• Witch Hazel
    This is the only cartoon character in history who not only kept pace with Bugs Bunny, but managed to dish out wry, witty comments almost faster than he did. Consider this exchange:

    Bugs: "Shame on you, Granny, Roastin' children when they should be in school...!"

    Witch Hazel: "Everyone should have a hobby."

    That is pretty solid. Witch Hazel also manages to still scare the johosephat out of me. Imagine that, from a witch, no less.

  • Lenn Sakata
    Before there was Hideo Nomo or Ichiro Suzuki, only one man carried the flag for Japanese baseball in the U.S. His name was Lenn Sakata. He had some notoriously ridiculous hairstyles on his baseball cards, and he was ridiculously lousy as a major leaguer, prompting my brother Poochie to nickname him Lenn Sakat'a'shit, which still qualifies as an all-time classic, right up there with Danny Heep'a'shit. The point is that Sakata was the original Asian forbear in the big leagues, and the last guy to play shortstop for the Orioles before Cal Ripken Jr. In his own right, he's an underrated bad ass. Look at him kick game to this chick on the left.
  • Thursday, August 18, 2005

    Low on Inspiration, but... honor of my newest catch phrase, I'll post this. You see, when you are floating through life in a cytoreality, and you're quick to get caught up in lowly, subversive forms of temptation (let's see, new age animal orgies, grim reveries of demon dancers, summertime Halloween parties on mushrooms, paranoid terrors of poisoned beer, elephant hunting, Argentine Tango, radical tantric accounting, and arson, to name a few) it's difficult to sleep, much less concentrate on the mundane responsibilities that separate you from a life on the street. So you need an exercise to keep your mind rooted in reality, the mainstream, if you will. No matter how fucking lost you are, you are still here, wherever that is, and you must succumb, to a certain degree, to contemporary custom. I used to think of sports or pop music, lying on my back reciting the Atlanta Braves lineup, bench and pitching staff, or thinking of the biggest billboard hits of the 80s. But now I utilize a simpler ritual. I chant. No, not in a Gregorian folk lament or Tibetan hymn. I just take something that I've been saying a lot to myself recently, and I repeat it, over and over. Eventually my mind feels light and breezy. I masturbate. I rest. MONDO BIZARRO! MONDO BIZARRO! MONDO BIZARRO! I am ready for my bath now. Shakes.

    Monday, August 15, 2005

    I'm back

    Marty is back after a disgusting weekend in Vegas. Some of the highlights include:

  • Going to a Russian stripper's house at 8:00 am on Friday morning and finding out that it's a $50, thirty minute cab ride from the strip. Plus, she is twice my age and looking every day of it.

  • Getting kicked out of the Barbary Coast and escorted by six cops. They didn't want any of this shit. I told them, "I'll take all of you on!"

  • Doing handstands at a tuxedo shop and receiving raucous applause from both the staff and clientele. I told them they were getting what was normally a $60 show.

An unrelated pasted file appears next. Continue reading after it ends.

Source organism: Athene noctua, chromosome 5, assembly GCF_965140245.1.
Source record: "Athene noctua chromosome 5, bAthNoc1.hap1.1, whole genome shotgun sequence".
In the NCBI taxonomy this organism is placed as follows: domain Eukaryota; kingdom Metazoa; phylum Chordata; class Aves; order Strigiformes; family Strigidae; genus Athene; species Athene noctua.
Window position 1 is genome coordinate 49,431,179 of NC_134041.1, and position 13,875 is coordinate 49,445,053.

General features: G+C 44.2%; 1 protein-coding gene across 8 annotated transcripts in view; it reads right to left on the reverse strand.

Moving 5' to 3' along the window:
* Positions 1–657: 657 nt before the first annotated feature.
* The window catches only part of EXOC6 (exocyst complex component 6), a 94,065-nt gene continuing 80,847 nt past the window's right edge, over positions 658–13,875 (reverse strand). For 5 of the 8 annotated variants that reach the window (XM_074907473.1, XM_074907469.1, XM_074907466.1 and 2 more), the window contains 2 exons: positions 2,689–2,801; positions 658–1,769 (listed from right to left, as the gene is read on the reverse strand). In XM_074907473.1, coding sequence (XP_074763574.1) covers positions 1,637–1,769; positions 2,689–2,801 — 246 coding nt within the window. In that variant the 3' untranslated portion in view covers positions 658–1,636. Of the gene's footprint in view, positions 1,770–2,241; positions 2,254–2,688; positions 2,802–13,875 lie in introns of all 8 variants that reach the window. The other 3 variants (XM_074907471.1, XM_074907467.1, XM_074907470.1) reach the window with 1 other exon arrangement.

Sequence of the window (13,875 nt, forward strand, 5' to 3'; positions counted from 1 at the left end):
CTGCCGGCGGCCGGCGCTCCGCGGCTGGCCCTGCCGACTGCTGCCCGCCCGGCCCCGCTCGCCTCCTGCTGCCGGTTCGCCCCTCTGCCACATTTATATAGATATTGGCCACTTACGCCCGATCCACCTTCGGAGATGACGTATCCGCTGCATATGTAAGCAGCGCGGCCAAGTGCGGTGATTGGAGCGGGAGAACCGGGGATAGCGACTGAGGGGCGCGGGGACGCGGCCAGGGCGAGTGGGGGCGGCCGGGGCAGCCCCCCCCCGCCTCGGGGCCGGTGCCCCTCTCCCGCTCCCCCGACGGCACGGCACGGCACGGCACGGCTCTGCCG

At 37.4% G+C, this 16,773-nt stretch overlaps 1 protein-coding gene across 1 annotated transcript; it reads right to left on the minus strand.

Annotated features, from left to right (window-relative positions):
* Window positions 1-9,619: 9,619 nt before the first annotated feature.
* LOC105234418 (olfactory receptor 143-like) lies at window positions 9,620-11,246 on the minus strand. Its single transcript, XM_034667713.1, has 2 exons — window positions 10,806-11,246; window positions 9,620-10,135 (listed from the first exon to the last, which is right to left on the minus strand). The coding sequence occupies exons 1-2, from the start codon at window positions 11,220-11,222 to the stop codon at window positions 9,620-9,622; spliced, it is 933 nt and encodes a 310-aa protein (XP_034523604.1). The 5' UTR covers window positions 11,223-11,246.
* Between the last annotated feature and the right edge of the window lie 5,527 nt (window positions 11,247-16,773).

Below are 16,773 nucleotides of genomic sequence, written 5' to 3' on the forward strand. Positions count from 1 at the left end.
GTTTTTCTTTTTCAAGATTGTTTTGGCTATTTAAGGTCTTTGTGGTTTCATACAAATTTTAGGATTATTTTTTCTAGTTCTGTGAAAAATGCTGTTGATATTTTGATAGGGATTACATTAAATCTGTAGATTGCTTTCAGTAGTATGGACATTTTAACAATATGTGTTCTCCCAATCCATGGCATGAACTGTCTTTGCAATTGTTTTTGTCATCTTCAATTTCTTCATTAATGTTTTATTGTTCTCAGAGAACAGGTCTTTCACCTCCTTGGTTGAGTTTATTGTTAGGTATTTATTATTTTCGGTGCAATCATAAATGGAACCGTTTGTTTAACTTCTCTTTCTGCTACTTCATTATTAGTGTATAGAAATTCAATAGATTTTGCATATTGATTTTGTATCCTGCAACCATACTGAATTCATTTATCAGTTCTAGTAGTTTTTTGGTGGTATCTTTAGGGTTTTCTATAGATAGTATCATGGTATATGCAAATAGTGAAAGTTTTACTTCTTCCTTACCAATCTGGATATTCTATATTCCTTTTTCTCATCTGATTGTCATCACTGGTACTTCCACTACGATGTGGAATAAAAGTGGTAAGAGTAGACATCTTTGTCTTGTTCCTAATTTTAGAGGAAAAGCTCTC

• Returning to the news that Bogans is still kicking and the vets say he's improved.


  • Tuesday, August 09, 2005


    A dog has the soul of a philosopher.
    - Plato

    This is my dog, Bogans AKA "the boy." He has come down with AIHA — Auto-Immune Hemolytic Anemia. Don't ask me what the fuck that means. All I know is that his red blood cell count is rapidly diminishing, beset by his own immune system, which has turned on itself and is waging a war inside his bloodstream. He is exhausted and in a great deal of pain, most likely living out his final hours as I type this.

    I've invoked whatever magic I know, and turned my thoughts to him and his salvation. The boy is a great friend and as unique a dog as anyone is ever likely to come across. He's a purebred from a championship bloodline of English Labradors and only 6 years old, far too young to die, even for his kind. The boy has been friendly and peaceful to all who have crossed his path, human and otherwise. He's unnaturally large, about 110 pounds, but spry as a dog half his size. He doesn't wag his tail, he shakes his entire rear carriage. He sits, speaks, rolls over, shakes and follows on command. He's smart and obedient, fast and strong, always in the middle of everything. Bogans is genuinely receptive of the moods of anyone around him, the ideal companion in every way. Sometimes he sprawls flat on his stomach, extending all five limbs outwards, coming to rest in complete contentment, head on the floor, body shaped like a star.

    When he was no more than 5 weeks old, his paws were already roughly the size of my palms. My brother and I were worried about what kind of monster we might have on our hands. We should have known better, that it would be the size of his heart that would eclipse his big frame. He's as innocent and peaceful as any creature I have ever seen and, unequivocally, the best dog I have ever known. I'm no animal rights activist, or PETA freak, but this furry guy does have a soul, one that is graceful and potent. I would be proud and exceedingly fortunate to reincarnate into such a beautiful entity. Tonight I turn my normally dimmer energy to hope, and I wait in desperation for the boy to pull through. And if he should pass, I ask that any force on the other side see to it that he transcends into a place fit for his purity.

    Saturday, August 06, 2005

    Why I love craigslist

    There are a lot of things to do with idle time. I engage in several pastimes including but not limited to porn, in my leisure hours. One of the many is fucking with people on Craigslist. Tonight, in my boredom, I posted the following (don't pass judgment, dude):